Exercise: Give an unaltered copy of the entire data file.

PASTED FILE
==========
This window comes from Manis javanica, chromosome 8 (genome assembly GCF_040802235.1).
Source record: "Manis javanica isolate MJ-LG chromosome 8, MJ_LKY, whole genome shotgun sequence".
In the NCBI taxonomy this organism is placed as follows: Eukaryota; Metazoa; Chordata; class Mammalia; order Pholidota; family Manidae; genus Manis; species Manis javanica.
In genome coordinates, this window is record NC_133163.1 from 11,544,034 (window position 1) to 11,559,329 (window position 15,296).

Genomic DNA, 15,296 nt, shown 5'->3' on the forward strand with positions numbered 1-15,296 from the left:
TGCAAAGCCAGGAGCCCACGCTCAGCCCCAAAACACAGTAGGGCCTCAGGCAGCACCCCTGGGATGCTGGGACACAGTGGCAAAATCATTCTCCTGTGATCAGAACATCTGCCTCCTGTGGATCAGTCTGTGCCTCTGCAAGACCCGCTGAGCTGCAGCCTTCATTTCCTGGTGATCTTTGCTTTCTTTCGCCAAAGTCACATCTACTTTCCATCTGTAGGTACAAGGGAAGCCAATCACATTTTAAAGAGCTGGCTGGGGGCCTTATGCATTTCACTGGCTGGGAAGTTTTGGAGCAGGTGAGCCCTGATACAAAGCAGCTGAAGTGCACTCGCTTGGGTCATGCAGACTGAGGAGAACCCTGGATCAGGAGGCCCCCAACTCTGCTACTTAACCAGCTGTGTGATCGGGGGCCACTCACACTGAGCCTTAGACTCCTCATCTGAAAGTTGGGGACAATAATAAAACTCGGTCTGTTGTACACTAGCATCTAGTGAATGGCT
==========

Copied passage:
This window comes from Manis javanica, chromosome 8 (genome assembly GCF_040802235.1).
Source record: "Manis javanica isolate MJ-LG chromosome 8, MJ_LKY, whole genome shotgun sequence".
In the NCBI taxonomy this organism is placed as follows: Eukaryota; Metazoa; Chordata; class Mammalia; order Pholidota; family Manidae; genus Manis; species Manis javanica.
In genome coordinates, this window is record NC_133163.1 from 11,544,034 (window position 1) to 11,559,329 (window position 15,296).

Genomic DNA, 15,296 nt, shown 5'->3' on the forward strand with positions numbered 1-15,296 from the left:
TGCAAAGCCAGGAGCCCACGCTCAGCCCCAAAACACAGTAGGGCCTCAGGCAGCACCCCTGGGATGCTGGGACACAGTGGCAAAATCATTCTCCTGTGATCAGAACATCTGCCTCCTGTGGATCAGTCTGTGCCTCTGCAAGACCCGCTGAGCTGCAGCCTTCATTTCCTGGTGATCTTTGCTTTCTTTCGCCAAAGTCACATCTACTTTCCATCTGTAGGTACAAGGGAAGCCAATCACATTTTAAAGAGCTGGCTGGGGGCCTTATGCATTTCACTGGCTGGGAAGTTTTGGAGCAGGTGAGCCCTGATACAAAGCAGCTGAAGTGCACTCGCTTGGGTCATGCAGACTGAGGAGAACCCTGGATCAGGAGGCCCCCAACTCTGCTACTTAACCAGCTGTGTGATCGGGGGCCACTCACACTGAGCCTTAGACTCCTCATCTGAAAGTTGGGGACAATAATAAAACTCGGTCTGTTGTACACTAGCATCTAGTGAATGGCT